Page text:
James Mitsubishi in Hamburg has agreed to pay $110,000 to two former female employees as part of a settlement of a lawsuit brought by the U.S. Equal Employment Opportunity Commission that alleged the dealership’s then-general manager subjected the employees to sexual harassment in 2018.
The settlement, announced by the EEOC, resolves a lawsuit filed in June 2020 that alleged that the general manager “made numerous unwelcome sexual advances and comments to two female employees” which included “repeated comments on their bodies and asked them to join him in his hotel room.”
The agency also alleged the general manager “engaged in inappropriate physical contact with the female employees, including giving unwelcome massages.”
In addition to the $110,000 in monetary damages to the former employees, the three-year consent decree, approved by U.S. District Judge Lawrence J. Vilardo, states that James Mitsubishi Hamburg and its parent company, James Cars, will modify its current sexual harassment policy to offer employees additional reporting options, including a toll-free, 24/7 complaint hotline.
The companies also agreed to issue a written disciplinary warning to the alleged harasser and provide him one-on-one sexual harassment prevention training.
One of the two employees quit in 2018 because the dealership took no action to stop the alleged actions, the EEOC said. The other employee also left that same year.
Sexual harassment is a form of sex discrimination and violates Title VII of the Civil Rights Act of 1964.
“Sexual harassment in the workplace, unfortunately, remains a widespread problem,” said Jeffrey Burstein, regional attorney for the EEOC’s New York district office.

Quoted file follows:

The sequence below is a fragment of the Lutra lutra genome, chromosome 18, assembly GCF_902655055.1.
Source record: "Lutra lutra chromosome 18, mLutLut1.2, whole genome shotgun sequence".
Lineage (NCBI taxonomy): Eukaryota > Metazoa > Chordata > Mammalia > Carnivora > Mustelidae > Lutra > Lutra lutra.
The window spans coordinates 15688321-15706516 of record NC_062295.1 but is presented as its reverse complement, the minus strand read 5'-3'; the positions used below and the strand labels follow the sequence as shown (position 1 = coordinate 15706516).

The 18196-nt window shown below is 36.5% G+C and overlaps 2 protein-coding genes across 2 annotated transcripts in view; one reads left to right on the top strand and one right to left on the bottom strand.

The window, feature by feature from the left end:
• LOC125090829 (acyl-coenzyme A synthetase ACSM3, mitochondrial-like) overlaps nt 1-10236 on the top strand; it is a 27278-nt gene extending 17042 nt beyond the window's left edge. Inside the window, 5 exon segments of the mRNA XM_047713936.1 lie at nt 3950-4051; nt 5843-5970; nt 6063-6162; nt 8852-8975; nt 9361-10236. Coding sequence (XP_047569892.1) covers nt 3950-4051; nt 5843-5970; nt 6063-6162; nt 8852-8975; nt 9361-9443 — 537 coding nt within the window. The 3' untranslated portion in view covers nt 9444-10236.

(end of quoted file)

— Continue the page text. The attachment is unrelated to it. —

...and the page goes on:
“The EEOC is committed to taking action against businesses that fail to protect their employees from unlawful harassment,” said Judy Keenan, director of the New York district office. “We commend these companies for agreeing to take concrete steps to protect their employees from sexual harassment, including providing targeted training and multiple avenues for reporting such misconduct.”
James Provenzano, the owner of James Mitsubishi and James Cars, could not be reached Tuesday morning.
The EEOC said it filed suit after being unable to reach a settlement with James Cars through its conciliation process.
Provenzano told The News in June 2020 that the general manager accused in the EEOC case no longer oversaw the Hamburg dealership but still worked for his company. He removed the general manager from his role in Hamburg in 2019, before the claims in the EEOC lawsuit surfaced, and that the change was unrelated to the allegations, he said then.
He said the company did not agree with the employee, saying, “We just haven’t been able to come to terms, you could say because it’s all about a monetary value. … We will certainly go to court over it.”
James Mitsubishi opened on Camp Road in early 2018. James Cars have multiple locations in upstate New York.